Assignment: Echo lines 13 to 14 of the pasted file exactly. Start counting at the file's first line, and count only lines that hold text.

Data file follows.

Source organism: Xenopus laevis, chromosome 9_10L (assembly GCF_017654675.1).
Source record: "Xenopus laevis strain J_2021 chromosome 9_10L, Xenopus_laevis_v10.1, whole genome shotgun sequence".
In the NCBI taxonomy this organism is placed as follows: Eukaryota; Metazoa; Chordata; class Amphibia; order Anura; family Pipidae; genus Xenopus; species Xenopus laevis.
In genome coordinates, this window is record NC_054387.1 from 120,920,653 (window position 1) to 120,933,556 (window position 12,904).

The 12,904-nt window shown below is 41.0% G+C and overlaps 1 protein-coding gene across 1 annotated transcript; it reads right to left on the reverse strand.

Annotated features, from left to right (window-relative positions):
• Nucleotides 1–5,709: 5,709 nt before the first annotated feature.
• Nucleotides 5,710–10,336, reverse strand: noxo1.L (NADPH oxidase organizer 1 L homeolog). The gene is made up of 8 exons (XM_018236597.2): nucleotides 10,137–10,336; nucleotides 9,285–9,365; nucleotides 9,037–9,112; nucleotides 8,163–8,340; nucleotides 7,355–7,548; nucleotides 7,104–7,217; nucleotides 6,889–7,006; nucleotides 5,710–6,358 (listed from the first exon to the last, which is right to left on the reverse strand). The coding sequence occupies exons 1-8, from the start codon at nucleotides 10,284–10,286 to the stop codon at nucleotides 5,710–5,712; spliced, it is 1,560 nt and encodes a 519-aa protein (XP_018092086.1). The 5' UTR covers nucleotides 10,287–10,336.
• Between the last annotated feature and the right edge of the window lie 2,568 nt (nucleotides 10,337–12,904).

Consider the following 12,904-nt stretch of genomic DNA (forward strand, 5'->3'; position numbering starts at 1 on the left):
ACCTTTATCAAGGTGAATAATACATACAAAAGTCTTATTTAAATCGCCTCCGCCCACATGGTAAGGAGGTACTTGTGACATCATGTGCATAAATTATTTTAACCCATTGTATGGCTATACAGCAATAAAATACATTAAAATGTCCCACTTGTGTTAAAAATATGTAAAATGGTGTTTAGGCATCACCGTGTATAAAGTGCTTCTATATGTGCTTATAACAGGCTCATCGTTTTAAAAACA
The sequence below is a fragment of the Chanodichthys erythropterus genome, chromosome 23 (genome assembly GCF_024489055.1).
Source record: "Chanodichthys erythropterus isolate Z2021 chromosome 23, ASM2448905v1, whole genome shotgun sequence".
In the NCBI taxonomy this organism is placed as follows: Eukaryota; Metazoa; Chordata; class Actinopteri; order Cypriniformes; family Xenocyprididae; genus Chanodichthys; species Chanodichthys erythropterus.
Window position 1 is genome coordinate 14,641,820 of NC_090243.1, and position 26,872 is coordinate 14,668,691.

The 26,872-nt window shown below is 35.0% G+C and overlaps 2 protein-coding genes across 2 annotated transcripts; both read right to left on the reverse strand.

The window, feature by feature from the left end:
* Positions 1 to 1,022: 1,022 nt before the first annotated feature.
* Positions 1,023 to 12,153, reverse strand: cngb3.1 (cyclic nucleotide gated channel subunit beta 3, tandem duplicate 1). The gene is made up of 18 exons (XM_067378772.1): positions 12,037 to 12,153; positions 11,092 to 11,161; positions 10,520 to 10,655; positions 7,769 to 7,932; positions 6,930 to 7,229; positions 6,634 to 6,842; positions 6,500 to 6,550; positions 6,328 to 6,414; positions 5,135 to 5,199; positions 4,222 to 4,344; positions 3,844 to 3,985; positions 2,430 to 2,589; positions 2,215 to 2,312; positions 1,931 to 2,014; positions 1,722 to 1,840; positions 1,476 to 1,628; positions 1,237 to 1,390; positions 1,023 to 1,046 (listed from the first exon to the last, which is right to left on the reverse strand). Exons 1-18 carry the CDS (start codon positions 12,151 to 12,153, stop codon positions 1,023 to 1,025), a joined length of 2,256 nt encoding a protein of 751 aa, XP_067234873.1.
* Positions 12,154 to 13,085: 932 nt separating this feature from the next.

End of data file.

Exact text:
Source record: "Chanodichthys erythropterus isolate Z2021 chromosome 23, ASM2448905v1, whole genome shotgun sequence".
In the NCBI taxonomy this organism is placed as follows: Eukaryota; Metazoa; Chordata; class Actinopteri; order Cypriniformes; family Xenocyprididae; genus Chanodichthys; species Chanodichthys erythropterus.